First off, towing a fifth-wheel with an F-150 is asking a lot. The suspension and drivetrain aren't really heavy enough, and the braking systems are not big enough to stop everything should an emergency occur. Never exceed the towing capabilities specified by the manufacturer. We'll proceed assuming you are not pushing your F-150 past the rated towing limit.

Second off, before I went spending a ton of money supercharging your engine, I would do everything else you really should do before you supercharge an engine so it will handle the boost. A really good, true dual exhaust with good headers, a good intake upgrade (not sure what is available and legal in Australia), and a good tune. There is no reason why you can't double that 160 horsepower and torque from your 5.8L with little effort and money. My bet is you can get what you need without boosting the engine.

If you really want to boost your 5.8L, remember this: When you boost the engine, you also have to supply an equal amount of fuel to the air mixture to prevent the system from leaning out. With LPG, you may be injecting the gas downstream from the throttle plate, and that might cause pressure problems with the blower or LPG system. You need to also make sure your LPG system can handle the additional fuel requirements a supercharger demands. I believe LPG also burns hotter, and that will likely bring up your exhaust temperatures and cause other problems.

Finally, for my pulling truck, I prefer turbocharging over supercharging. Where superchargers are good for instant response, the turbo system is driven off those free exhaust gasses and doesn't rob crankshaft horsepower. You are talking about pulling torque, and I think you'll be happier with a turbo. But before then, get the 5.8L breathing better with some good power parts and I think you'll pass on the blower idea.


Cruising For Control

I saw on one of your Internet posts that you had a lot of experience with the speed control systems. I took one off of a Cougar many years ago and would like to install it on my Mustang. I have completely forgotten how it was installed on the Cougar, so I'm looking for help. I would really appreciate it if you could forward this info. Thanks!

Dan Berger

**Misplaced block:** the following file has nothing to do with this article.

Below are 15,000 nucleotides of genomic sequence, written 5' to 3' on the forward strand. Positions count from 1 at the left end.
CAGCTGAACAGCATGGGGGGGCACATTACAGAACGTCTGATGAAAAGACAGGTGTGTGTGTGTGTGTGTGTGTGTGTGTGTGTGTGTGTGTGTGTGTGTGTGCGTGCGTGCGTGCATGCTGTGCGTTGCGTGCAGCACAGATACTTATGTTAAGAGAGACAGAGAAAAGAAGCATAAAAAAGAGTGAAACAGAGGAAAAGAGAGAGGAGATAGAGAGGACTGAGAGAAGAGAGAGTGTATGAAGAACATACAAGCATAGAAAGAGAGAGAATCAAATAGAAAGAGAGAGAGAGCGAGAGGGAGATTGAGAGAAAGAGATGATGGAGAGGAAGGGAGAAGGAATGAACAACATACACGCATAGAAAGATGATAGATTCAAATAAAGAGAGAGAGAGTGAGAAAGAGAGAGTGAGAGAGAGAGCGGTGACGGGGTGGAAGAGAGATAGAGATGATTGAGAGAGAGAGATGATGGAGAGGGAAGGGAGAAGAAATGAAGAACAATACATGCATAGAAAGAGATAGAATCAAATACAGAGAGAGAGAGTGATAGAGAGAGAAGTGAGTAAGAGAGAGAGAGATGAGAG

Via the Internet

The biggest and most notable difference between the early Curtis Wright (left) and the Perfect Circle (right) speed control systems is the speed regulator. This unit takes the speed info from the speedometer cable and turns it into an electrical signal to turn on and off the vacuum switch to the speed servo. The Curtis wright system is extremely rare—with less than 20 probably installed from the factory. The Perfect Circle system was used up through the mid-’70s.

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The '67 cruise control system was a very rare factory item for the Mustang (around 55 cars total), with a few more (but still rare) installed on Cougars. Most systems were made by Perfect Circle, and the very early ones were made by Curtis Wright. Both cruise systems are discussed in the Ford factory shop manuals, so you'll want to get a set of reprints. Then get a copy of the '67 Wiring and Vacuum diagrams. I prefer the fullsize originals to the later reprints, which can be hard to read. The early cruise control systems were heavily dependent on vacuum.

Finally, get a hold of a copy of the Text and Illustration page from Ford, specifically section 97.1 pages 10-12. These show both the Curtis Wright and Perfect Circle systems, and all the pieces you hopefully got when you pulled it from the Cougar. If you missed something, you can then go to the parts T&I listings and get the part numbers and start looking for them by part number online. Be wary, because there are a lot of guys missing one or two parts from their projects because they didn't get it all. Good luck with the install. I hope you can pull it off because it is truly a rare setup.